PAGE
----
Life can be demanding and tough in Nepal for many. Regardless of age it amazed me how hard many people worked.
Given the limited availability of more complex and expensive materials handling equipment, back breaking work literally is back breaking work.
Seeing closed doors in Kathmandu during the day is abnormal. Businesses normally run from before the sun is up and long after it goes down.
After the 2015 earthquakes the number of customers dropped off dramatically with the reduction of tourists.
Slowly but surely this is changing for the better. People are coming back and bringing much needed stimulus into the market.
The beauty of so many places remains untouched and there is so much to take in.
The scare mongering of the media soon after the earthquakes turned so many people off coming to this amazing place.
Nepal is open for business and you will not regret coming!
When in town you need to try the local delicacies. One of which is the momo, a steamed or fried dumpling which is also a little like a dim sim, just completely different.
Best washed down with a local beer, of which there are enough to keep you in choices for the best part of half the week.
If beer is not your thing, there is Jaand, also known as Tongba which is actually the name of the vessel.
Jaand is similar to sake in taste. Made from fermented millet, the way this is drunk is by drawing the warm liquid up through a straw with tiny holes in it.
These stop the millet from coming up through the straw. As the liquid level drops you top the Tongba up with more hot water.
The many tastes, sights and sounds of Kathmandu were fascinating and some were confronting.
As a note of courtesy; if you have a weak constitution or a strong dislike to the reality of the meat industry I suggest you skip this post.
This post contains images of Nepali butcher shops that some may find disturbing.
You have been warned!
As we came around one particular corner a smell hung in the air. There was a buzzing of flies and something seemed a little off.
We had just walked into Butcher Street. In Kathmandu there seemed to be a phenomenon of businesses clumping together.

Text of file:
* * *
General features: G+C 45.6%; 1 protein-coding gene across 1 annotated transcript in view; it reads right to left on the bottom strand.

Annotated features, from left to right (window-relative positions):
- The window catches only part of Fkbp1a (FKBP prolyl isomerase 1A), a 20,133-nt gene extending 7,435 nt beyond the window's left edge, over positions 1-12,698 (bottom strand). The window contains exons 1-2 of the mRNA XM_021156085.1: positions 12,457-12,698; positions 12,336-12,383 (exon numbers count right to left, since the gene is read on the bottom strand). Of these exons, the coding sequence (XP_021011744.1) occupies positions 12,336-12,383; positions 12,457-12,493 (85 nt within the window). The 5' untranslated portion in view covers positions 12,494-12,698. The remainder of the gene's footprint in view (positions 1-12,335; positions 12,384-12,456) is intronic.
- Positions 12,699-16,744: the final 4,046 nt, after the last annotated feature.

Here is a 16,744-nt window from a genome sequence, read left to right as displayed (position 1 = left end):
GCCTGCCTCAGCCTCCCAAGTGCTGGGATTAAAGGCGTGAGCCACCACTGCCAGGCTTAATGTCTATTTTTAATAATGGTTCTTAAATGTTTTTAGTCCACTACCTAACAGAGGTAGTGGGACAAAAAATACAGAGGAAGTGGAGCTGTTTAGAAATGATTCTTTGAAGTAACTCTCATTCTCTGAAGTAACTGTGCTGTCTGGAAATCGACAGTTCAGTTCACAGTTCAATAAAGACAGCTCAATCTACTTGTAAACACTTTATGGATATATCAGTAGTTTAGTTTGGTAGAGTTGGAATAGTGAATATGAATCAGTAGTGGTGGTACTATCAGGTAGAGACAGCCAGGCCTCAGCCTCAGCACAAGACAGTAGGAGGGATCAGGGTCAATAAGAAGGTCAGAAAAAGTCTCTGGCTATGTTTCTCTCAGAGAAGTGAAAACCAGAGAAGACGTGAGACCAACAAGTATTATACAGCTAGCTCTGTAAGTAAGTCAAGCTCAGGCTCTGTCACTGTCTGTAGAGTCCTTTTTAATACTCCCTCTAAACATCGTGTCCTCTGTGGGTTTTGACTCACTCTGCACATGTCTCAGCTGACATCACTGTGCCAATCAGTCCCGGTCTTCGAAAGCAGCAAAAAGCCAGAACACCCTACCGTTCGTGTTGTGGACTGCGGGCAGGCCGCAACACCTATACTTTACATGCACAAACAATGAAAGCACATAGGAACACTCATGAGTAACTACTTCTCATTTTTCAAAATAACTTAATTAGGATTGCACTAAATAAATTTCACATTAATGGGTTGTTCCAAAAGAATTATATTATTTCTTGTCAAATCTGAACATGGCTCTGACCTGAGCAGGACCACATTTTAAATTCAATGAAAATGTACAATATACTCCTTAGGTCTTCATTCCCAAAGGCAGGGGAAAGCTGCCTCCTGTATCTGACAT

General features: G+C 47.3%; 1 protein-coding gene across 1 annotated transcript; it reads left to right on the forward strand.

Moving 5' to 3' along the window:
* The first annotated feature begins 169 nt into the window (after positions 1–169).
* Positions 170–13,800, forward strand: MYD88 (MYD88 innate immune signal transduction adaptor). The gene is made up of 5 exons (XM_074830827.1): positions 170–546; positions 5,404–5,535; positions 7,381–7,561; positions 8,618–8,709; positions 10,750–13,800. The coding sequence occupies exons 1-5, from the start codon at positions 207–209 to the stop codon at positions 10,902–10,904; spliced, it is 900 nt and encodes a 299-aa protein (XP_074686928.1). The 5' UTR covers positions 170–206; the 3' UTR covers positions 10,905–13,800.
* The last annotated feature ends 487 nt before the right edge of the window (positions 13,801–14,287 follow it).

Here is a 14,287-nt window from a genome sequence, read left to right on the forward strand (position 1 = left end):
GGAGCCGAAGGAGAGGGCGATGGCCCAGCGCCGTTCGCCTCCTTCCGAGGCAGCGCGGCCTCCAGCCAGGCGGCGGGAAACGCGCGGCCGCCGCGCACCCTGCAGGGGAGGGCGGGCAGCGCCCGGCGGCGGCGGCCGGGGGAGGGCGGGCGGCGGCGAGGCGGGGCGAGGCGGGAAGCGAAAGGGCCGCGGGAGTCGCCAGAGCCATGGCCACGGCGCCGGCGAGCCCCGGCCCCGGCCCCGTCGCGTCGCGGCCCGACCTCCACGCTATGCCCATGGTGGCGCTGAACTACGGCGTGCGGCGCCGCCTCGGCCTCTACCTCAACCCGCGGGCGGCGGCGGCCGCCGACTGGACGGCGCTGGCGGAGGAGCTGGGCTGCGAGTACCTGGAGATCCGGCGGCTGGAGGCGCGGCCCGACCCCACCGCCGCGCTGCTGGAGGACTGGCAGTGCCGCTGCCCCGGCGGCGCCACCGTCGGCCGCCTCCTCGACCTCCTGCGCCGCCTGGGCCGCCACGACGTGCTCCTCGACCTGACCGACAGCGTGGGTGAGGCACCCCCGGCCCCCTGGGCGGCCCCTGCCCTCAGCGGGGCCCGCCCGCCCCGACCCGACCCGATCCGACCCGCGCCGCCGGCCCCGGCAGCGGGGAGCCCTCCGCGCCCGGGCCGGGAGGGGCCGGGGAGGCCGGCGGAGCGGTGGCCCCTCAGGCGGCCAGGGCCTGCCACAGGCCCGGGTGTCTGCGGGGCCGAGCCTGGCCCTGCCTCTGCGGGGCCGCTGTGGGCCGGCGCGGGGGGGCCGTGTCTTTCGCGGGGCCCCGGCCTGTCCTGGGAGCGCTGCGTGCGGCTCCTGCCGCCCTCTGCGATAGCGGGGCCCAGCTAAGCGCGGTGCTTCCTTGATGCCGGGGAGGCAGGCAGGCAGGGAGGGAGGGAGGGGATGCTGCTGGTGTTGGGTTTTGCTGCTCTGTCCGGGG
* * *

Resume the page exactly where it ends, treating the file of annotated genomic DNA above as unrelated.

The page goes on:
All the button shops were in one stretch. Six on either side of the road. All selling the same buttons, probably at the same price.
All the Dentists were on the same street. Windows were full of orthodontic equipment that looked fit for a museum, old sets of false teeth; or maybe they were new? And the strangest thing I’ve seen outside of a horror movie; large jars full of teeth.
If you didn’t have a fear of Dentists before this, you were certain to be in need of therapy after it.
Hence the concentration of butchers in this area. Shops full of carcasses that were un-refrigerated, parts that we would not normally see were on display to prove the freshness of the kill.
Another element of Nepali life that fascinated me was the power network. It seemed that every new appliance came with fifty meters of power cable to connect it directly into the grid.
The country’s demand for electricity far outstrips is capacity to supply. Load-shedding is a daily fact of life. There are times where there is no, or very limited power, for up to eight hours each day.
Somehow there are still shops with power that is enough to keep the heavily used mobile devices of Gen Y on charge.
While on the topic of electricity, I encountered a situation at one hotel that did little to fill me with confidence.
We requested a pedestal fan as our room had no fan. What we were given was a fan with no plug; just two bare wires.
Now I’m not an Electrician… but?
When I asked about how this works at reception I was looked at like I had asked the most ludicrous question.
“Just put the wires into the wall.” I was told. This was not something I felt confident with. I had visions of the hotel burning down in the night from my dodgy electrical work.